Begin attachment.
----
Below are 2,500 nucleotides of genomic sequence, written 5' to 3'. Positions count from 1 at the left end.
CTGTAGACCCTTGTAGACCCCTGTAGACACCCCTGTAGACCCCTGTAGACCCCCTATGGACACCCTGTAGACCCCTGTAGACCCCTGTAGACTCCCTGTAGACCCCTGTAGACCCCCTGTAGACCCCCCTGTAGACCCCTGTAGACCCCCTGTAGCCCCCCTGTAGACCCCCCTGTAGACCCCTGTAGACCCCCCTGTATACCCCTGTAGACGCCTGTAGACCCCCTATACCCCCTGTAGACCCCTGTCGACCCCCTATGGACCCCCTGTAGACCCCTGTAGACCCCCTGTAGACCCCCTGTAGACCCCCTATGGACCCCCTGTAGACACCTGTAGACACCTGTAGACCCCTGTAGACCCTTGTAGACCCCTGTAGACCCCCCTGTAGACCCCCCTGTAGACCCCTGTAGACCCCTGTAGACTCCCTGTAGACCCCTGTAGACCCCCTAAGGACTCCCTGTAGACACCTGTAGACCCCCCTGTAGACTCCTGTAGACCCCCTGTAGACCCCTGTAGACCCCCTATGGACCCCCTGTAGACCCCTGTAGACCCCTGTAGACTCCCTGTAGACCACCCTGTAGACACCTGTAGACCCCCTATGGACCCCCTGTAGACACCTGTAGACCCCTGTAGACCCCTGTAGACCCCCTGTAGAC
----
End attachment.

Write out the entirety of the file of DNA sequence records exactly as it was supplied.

Below are 2,500 nucleotides of genomic sequence, written 5' to 3'. Positions count from 1 at the left end.
CTGTAGACCCTTGTAGACCCCTGTAGACACCCCTGTAGACCCCTGTAGACCCCCTATGGACACCCTGTAGACCCCTGTAGACCCCTGTAGACTCCCTGTAGACCCCTGTAGACCCCCTGTAGACCCCCCTGTAGACCCCTGTAGACCCCCTGTAGCCCCCCTGTAGACCCCCCTGTAGACCCCTGTAGACCCCCCTGTATACCCCTGTAGACGCCTGTAGACCCCCTATACCCCCTGTAGACCCCTGTCGACCCCCTATGGACCCCCTGTAGACCCCTGTAGACCCCCTGTAGACCCCCTGTAGACCCCCTATGGACCCCCTGTAGACACCTGTAGACACCTGTAGACCCCTGTAGACCCTTGTAGACCCCTGTAGACCCCCCTGTAGACCCCCCTGTAGACCCCTGTAGACCCCTGTAGACTCCCTGTAGACCCCTGTAGACCCCCTAAGGACTCCCTGTAGACACCTGTAGACCCCCCTGTAGACTCCTGTAGACCCCCTGTAGACCCCTGTAGACCCCCTATGGACCCCCTGTAGACCCCTGTAGACCCCTGTAGACTCCCTGTAGACCACCCTGTAGACACCTGTAGACCCCCTATGGACCCCCTGTAGACACCTGTAGACCCCTGTAGACCCCTGTAGACCCCCTGTAGAC